Many of the companies will not survive the next five years if they do not master the digital transformation. In her guest article, Cornelia Villa explains how digital transformation can really work in practice, which corporate culture is necessary as a basis and which tools help.

Digital transformation is the focus topic in business – it is a serious challenge for companies. The consulting firm IDC calculates $6.8 trillion in investments worldwide for digital transformation between 2020 and 2023.

In addition to a clear strategy, commitment from management and the right employees, the success of digital transformation depends above all on an agile corporate culture. The economist Peter Drucker said: “culture eats strategy for breakfast” and a BCG study from 2018 shows that 90 percent of companies that focus on corporate culture have carried out a successful digital transformation. In comparison, only 17 percent of companies without a focus on culture were successful. The right corporate culture is also a decisive success factor in recruiting in times of a shortage of skilled workers.

A digital environment is changing rapidly – due to growing customer needs, changing competitive environments, new technologies or legislation – and therefore requires agile organizations that can quickly adapt to the new circumstances and make quick decisions.

Cornelia Villa is Chief Marketing Officer of MEDWING, Europe’s leading job matching and careers consultancy. In the years before that, as managing director at XING, she was responsible for the entire B2C business and sales as well as the areas of B2C marketing, analytics and user care.

I’ve been working and leading within digital cultures for a decade – and it’s a balancing act. It requires a digital mindset, a lot of flexibility and a wide range of skills from managers and employees. In addition, as a manager, you also have to use the right tools and processes to anchor the changed behavior in the organization. Digital corporate cultures of successful companies show the following three core characteristics:

A digital culture puts customers first. In practice, this means being close to the customers, listening and understanding their needs. The trick is to translate this data and information into offers and products in order to create added value for the customer.

For customer-centric product development, I recommend CustomerJourney Maps to identify potential for improvement in the customer experience and the Amazon Future Press Release method to define before the start of development which customer problems the new product solves and what marketable benefits it provides.

As a manager, you have to constantly weigh up the interests of the company and the interests of customers. In the short term, there can be conflicting goals, as can be seen in the example of Netflix, a model digital company. After disappointing quarterly figures, management is considering abolishing account sharing between households (customer interest) in order to increase sales (company interest).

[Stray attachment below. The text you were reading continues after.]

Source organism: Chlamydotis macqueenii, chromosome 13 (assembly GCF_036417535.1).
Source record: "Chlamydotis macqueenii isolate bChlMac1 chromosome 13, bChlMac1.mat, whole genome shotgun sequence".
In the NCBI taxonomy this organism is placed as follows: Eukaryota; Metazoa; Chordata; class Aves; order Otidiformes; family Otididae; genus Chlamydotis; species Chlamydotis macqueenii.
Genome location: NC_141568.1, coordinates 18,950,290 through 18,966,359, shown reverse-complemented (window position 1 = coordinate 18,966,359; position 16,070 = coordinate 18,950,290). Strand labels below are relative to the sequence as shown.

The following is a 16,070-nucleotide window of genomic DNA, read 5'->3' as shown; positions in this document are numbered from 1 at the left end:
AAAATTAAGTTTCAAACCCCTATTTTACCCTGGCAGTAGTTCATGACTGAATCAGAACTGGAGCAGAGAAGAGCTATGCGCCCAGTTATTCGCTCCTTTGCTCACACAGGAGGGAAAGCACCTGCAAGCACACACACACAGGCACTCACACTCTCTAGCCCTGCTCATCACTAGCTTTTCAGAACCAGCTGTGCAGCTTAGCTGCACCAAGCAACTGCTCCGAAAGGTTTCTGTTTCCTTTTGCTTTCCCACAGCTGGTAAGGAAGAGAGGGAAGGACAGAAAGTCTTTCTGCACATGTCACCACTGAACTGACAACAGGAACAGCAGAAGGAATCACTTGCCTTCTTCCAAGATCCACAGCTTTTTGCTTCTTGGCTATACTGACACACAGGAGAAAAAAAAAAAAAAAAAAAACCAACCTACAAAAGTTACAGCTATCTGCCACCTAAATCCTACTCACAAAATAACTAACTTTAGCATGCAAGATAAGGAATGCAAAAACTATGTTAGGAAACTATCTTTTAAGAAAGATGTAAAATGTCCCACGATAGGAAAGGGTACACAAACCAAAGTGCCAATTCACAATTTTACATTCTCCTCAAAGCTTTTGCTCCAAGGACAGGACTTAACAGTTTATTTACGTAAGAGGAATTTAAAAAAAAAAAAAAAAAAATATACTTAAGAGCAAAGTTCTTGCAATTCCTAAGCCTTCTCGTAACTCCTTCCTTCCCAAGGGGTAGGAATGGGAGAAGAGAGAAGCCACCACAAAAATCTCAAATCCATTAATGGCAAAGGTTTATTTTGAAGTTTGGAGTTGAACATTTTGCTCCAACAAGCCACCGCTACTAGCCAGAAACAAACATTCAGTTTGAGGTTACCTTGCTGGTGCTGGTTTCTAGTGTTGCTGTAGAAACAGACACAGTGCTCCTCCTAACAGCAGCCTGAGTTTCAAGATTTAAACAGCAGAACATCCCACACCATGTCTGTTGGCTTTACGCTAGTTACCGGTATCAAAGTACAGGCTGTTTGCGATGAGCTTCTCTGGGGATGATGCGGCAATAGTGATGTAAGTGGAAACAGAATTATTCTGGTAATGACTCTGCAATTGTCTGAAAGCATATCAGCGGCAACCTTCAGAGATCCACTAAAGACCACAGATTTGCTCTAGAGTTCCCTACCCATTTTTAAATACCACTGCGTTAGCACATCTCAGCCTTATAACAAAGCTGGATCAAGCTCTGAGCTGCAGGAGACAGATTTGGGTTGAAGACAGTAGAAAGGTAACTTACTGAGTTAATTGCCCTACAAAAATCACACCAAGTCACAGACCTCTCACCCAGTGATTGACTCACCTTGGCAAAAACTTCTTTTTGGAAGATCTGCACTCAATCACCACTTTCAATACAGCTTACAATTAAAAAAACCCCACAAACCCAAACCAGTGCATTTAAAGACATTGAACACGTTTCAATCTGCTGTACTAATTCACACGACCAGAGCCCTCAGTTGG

The basis for experiments is a data-driven testing culture. This means that an environment must be created in which curiosity is encouraged, data counts more than opinions and every employee can and is allowed to carry out experiments. This requires the right technical requirements, but also experts who ensure correct implementation and give training to colleagues. In such a testing culture, leaders must accept the possibility that they are wrong.

I was absolutely sure of the result in a series of tests. But I was wrong, accepted the result and then made decisions based on test data and not my opinion. In a testing culture, as a leader, you have to put your ego aside.

Agile organizations and leadership focus on empowerment and collaboration. Here delegation is more important than control, cooperation is valued more than individual efforts. The Engagement Index from the market research institute Gallup shows that the degree of employee retention and company success are closely linked. According to Gallup, only 17 percent of employees in Germany feel emotionally tied to their employer – and that largely depends on the manager and their leadership style. Research by neuroeconomist Paul J. Zak shows that trust matters most – employees at high-trust organizations report 74 percent less stress, 106 percent more energy, 50 percent higher productivity, and 76 percent more loyalty.

As a manager, I had to redefine the topic of control for myself and learn empowerment through trust. Tools such as OKRs (Objectives and Key Results) help to implement empowerment in the overall organization. The organization works together effectively and efficiently to implement the vision, strategy and planning by enabling teams to define key results, coordinate them cross-functionally and be agile through the quarterly cycle.

Digital transformation is challenging, but the end result – a digital culture – is vital for companies to survive, as demonstrated above. My former employer and I managed to implement a product relaunch very successfully within six months with the participation of dozens of teams through agile working methods, empowerment of teams and consistent customer focus. I have experienced different corporate cultures in my career, but the digital culture is the most successful.

The Mission Female business network, founded by Frederike Probert, is actively committed to more female power in business, society, media, culture, sports and politics. It unites successful women across all industries with the aim of making further professional progress together.